National Geographic Explorer-in-Residence Enric Sala is setting off to explore Franz Josef Land, one of the most remote archipelagos in the world, only 900 km from the North Pole. Home to polar bears, whales, seals and more, the team will investigate how global warming may be affecting this crucial ecosystem in ways we still do not fully comprehend. Follow his adventures throughout the month.
By Paul Rose, Expedition Team Member
N 81 12 E 55 28 is the most exciting set of numbers I’ve seen in a long time. They are the position of Fridtjof Nansen’s 1895 – 96 enforced winter shelter.
Nansen was one of the greatest polar explorers of all time, a source of inspiration for generations and a personal hero of mine. I know his stories, presented a BBC documentary about his North Pole attempt called “The Ice King” and have fantasized about being on that beach since I was a young boy. So it’s no surprise that I was on the ship’s bridge at 0600 today checking our progress and worrying over the big seas: The waves are building and that will mean “dumping surf” at the beach. Will we be able to land in our inflatable boats? Could reality be so painful as getting this close and never setting foot on shore?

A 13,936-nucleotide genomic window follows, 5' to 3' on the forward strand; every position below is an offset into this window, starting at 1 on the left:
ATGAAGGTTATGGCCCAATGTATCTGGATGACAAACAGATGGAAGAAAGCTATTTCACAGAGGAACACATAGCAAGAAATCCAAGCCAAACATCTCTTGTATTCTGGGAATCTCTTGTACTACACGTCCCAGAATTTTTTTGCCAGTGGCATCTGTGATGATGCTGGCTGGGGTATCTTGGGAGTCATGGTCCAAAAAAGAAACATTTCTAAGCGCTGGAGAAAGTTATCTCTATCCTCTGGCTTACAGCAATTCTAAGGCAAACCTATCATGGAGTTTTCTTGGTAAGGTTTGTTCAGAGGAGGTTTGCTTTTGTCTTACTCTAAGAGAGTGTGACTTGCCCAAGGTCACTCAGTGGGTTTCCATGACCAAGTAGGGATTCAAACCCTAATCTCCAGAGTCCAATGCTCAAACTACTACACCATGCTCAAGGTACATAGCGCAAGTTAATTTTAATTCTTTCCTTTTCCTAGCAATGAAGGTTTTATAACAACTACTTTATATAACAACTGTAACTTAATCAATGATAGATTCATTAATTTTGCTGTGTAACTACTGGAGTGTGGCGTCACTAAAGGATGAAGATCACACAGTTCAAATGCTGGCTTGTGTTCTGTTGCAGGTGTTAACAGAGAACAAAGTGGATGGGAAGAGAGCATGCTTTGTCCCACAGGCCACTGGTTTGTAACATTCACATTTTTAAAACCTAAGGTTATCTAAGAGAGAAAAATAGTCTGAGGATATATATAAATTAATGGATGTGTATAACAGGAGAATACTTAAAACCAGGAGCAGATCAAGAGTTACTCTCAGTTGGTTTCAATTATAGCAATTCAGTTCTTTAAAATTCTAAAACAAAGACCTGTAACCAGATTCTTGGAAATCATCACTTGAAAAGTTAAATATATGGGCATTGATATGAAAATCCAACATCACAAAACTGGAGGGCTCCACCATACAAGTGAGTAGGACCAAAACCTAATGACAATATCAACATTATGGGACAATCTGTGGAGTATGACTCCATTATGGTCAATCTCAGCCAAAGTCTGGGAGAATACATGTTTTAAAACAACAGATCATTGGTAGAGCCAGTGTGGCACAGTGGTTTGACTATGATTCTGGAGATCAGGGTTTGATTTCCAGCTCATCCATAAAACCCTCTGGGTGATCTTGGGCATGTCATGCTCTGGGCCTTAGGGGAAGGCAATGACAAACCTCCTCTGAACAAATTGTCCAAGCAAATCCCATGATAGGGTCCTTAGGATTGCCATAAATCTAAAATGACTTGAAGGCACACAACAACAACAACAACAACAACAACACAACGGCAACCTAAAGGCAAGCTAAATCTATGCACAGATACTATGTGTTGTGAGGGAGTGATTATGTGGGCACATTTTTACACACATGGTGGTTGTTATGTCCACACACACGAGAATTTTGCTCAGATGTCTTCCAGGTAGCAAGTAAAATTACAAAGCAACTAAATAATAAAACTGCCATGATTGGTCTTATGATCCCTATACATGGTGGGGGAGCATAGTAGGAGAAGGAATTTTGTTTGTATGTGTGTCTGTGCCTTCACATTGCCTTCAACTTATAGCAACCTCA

Eventually we realised that a normal landing was impossible, so Enric and I along with our great photography team of Cory, Andy, and Manu opted for a “wet landing” by taking a boat in close to the beach and then just swimming ashore. Perfect! I could think of no better way of arriving.
In just one hour we made our observations and completed the essential historical photographic record that we are making at all the Franz Josef Land sites of historical interest. I then had time to reflect on my man Nansen, soak up the same sights, feel his presence, and reflect on the completion of a personal Arctic pilgrimage.
In one of the most remarkable survival stories of all time Nansen and Johansenn arrived at Jackson Island after they failed to reach the North Pole and had been travelling for months. They built a very basic shelter from rocks, used walrus skins for the roof, ate nothing but polar bears and walruses, and survived 9 months sharing the same sleeping bag.
Learn more about their journey, and modern explorers who followed in their footsteps in “1,000 Days in the Ice” From the January 2009 National Geographic Magazine.
The Pristine Seas: Franz Josef Land expedition is sponsored by Blancpain and Davidoff Cool Water.